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Need help on some issues we’re experiencing with trying to make one of our products (which is based on CSLA 3.8 and .NET 3.5.SP1) run under SL4. Basically, I took a naïve approach in simply setting the target version on all our Silverlight projects to “Silverlight 4,” including the CSLA SL project. After all the references were updated, we tried to run an installation on a virtual machine, but were presented with an interesting error – one that we can’t run down in development. No one can reproduce it in development.
The error seems to point to a difference in the way data is transferred between the client and server. A simple example can be found during the log in process where the client sends the server some credentials which it checks against the database. On success, the client creates and provides principal information to an “ApplicationContext” object. From what I can tell, the server does not appear to be “getting” the same context information set by the client as server-side checks against the ApplicationContext fail.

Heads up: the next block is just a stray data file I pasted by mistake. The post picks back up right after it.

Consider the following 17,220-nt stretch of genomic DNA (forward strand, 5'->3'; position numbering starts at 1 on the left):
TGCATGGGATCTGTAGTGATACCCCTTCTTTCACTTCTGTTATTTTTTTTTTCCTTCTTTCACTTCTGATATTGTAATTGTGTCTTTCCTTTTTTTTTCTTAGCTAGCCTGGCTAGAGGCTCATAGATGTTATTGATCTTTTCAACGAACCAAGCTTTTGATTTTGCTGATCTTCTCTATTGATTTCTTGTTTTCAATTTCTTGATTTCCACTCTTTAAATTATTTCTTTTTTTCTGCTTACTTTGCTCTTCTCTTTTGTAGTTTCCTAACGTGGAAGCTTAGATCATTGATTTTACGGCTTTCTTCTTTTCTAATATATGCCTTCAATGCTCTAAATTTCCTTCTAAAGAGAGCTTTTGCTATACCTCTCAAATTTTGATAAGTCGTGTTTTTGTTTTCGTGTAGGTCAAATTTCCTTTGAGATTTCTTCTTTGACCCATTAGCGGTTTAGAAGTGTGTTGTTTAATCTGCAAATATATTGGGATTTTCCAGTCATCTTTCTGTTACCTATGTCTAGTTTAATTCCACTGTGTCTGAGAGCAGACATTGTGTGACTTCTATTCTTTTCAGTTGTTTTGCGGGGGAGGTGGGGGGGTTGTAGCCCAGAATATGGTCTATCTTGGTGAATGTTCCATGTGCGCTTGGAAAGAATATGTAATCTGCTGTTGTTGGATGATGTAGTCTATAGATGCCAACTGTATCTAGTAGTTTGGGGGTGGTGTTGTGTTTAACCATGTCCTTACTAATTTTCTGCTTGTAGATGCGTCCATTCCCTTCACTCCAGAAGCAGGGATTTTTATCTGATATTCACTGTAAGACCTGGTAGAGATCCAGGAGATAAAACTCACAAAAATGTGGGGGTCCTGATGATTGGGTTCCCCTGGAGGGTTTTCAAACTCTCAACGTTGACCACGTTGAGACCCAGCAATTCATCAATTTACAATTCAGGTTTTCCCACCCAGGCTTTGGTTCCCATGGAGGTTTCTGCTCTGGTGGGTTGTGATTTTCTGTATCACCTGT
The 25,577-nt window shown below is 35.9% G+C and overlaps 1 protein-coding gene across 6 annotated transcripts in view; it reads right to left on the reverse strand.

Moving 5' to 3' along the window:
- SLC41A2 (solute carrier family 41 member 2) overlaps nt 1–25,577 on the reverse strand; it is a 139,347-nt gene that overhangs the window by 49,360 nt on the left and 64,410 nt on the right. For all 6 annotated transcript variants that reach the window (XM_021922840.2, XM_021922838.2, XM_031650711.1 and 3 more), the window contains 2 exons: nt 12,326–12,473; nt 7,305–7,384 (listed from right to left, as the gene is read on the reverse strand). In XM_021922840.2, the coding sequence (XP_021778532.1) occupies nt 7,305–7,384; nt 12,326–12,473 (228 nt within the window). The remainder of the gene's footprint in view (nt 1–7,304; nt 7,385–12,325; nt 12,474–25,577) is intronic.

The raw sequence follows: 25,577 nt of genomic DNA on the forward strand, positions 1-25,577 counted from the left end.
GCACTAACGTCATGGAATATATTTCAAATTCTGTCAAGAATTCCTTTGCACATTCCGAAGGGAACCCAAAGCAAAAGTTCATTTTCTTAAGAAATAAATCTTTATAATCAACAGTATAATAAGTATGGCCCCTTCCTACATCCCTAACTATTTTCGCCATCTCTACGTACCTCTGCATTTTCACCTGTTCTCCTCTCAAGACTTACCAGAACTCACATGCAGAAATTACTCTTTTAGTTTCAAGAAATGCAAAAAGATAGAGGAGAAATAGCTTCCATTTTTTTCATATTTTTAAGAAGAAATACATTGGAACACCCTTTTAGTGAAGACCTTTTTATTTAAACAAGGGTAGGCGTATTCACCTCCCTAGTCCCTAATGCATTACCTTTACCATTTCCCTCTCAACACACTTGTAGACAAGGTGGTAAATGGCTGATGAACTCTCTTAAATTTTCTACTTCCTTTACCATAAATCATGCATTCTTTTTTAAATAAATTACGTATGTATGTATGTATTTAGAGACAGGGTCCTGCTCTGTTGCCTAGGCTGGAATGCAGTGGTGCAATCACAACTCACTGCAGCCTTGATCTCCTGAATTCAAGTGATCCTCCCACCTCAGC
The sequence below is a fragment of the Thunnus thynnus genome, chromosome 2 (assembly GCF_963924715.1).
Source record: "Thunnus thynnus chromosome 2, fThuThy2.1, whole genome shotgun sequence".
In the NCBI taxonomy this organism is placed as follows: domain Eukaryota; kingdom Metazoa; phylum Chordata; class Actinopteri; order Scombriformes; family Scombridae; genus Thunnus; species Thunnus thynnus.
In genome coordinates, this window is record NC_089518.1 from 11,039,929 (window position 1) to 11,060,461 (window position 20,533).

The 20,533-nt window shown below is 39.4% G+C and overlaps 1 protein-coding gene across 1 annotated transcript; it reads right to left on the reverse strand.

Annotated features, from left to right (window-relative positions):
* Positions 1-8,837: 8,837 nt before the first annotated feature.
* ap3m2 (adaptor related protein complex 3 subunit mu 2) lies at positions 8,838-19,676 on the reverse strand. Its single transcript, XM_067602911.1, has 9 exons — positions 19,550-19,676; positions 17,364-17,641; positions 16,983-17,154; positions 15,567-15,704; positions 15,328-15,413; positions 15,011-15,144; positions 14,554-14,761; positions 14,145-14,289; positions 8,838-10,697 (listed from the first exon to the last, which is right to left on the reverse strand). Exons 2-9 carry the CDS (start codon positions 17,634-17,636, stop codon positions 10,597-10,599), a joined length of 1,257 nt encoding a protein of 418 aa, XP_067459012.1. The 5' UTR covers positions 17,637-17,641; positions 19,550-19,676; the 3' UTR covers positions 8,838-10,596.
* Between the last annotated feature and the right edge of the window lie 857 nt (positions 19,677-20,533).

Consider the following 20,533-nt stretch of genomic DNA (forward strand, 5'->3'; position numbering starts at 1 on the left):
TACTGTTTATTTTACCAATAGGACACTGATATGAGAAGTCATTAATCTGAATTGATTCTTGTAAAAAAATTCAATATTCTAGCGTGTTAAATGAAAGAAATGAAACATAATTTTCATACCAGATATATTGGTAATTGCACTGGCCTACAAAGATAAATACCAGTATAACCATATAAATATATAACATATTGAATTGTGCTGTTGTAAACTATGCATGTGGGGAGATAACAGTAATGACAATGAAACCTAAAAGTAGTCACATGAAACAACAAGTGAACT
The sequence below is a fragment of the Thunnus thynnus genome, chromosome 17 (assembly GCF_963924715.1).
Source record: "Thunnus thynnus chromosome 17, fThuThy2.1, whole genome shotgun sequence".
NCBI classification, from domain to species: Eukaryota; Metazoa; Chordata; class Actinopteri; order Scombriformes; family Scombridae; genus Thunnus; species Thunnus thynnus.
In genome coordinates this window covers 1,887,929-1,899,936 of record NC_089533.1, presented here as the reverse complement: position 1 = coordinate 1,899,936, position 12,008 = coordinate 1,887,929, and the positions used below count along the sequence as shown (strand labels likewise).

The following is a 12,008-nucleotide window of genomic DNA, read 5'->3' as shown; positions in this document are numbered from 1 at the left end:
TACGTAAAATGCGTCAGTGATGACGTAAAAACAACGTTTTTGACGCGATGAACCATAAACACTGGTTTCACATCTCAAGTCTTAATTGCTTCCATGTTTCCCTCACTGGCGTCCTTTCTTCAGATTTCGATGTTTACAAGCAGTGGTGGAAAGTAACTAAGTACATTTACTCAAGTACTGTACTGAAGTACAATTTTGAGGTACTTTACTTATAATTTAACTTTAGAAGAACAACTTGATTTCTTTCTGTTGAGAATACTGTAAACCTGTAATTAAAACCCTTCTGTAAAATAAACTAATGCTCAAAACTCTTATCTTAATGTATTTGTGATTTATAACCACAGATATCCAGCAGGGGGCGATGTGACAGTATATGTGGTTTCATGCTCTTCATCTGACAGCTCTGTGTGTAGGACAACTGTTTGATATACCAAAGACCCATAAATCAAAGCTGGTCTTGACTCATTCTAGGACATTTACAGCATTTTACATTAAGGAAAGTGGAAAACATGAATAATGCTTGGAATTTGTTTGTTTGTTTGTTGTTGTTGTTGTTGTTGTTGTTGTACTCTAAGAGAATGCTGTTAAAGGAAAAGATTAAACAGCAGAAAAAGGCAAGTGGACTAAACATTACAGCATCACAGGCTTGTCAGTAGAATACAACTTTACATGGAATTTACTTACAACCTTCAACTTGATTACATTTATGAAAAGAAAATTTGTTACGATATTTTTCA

I commented out our server-side checks against the ApplicationContext's principal (which ensure the user has been authenticated) and re-deployed. This time, I was presented with another exception related to some problems serializing/deserializing data which make me think this is a more fundamental change in the way SL4 transfers data.
Is it even possible to make CSLA 3.8 target SL4? If not, what about upgrading to another version such as 3.8.4? I should mention that we would like to avoid making the move to .NET 4.0.
Any help would be appreciated.
Sounds like this will require .NET 4 though, correct? We were hoping to avoid that. Perhaps it's required.
I don't know why it would require you to shift to .NET 4 on the server. You'll have to go to VS10 I would think, but probably not .NET 4.
There are some issues around getting the code to compile and actually work in SL4 - but that's all SL-related and shouldn't affect the .NET 3.5 SP1 side of things (or if it does, you can use #if SILVERLIGHT blocks to overcome the differences).
One thing Jaans might not have addressed in his blog post, because we discovered it late, is that SL4 reserved a state name that we were happily using in SL3. The result is that PropertyStatus didn't work right, and fixing that required changing the state name in PropertyStatus and in its related xaml file. I blogged about this issue though, so you can find info on my blog (www.lhotka.net/weblog).
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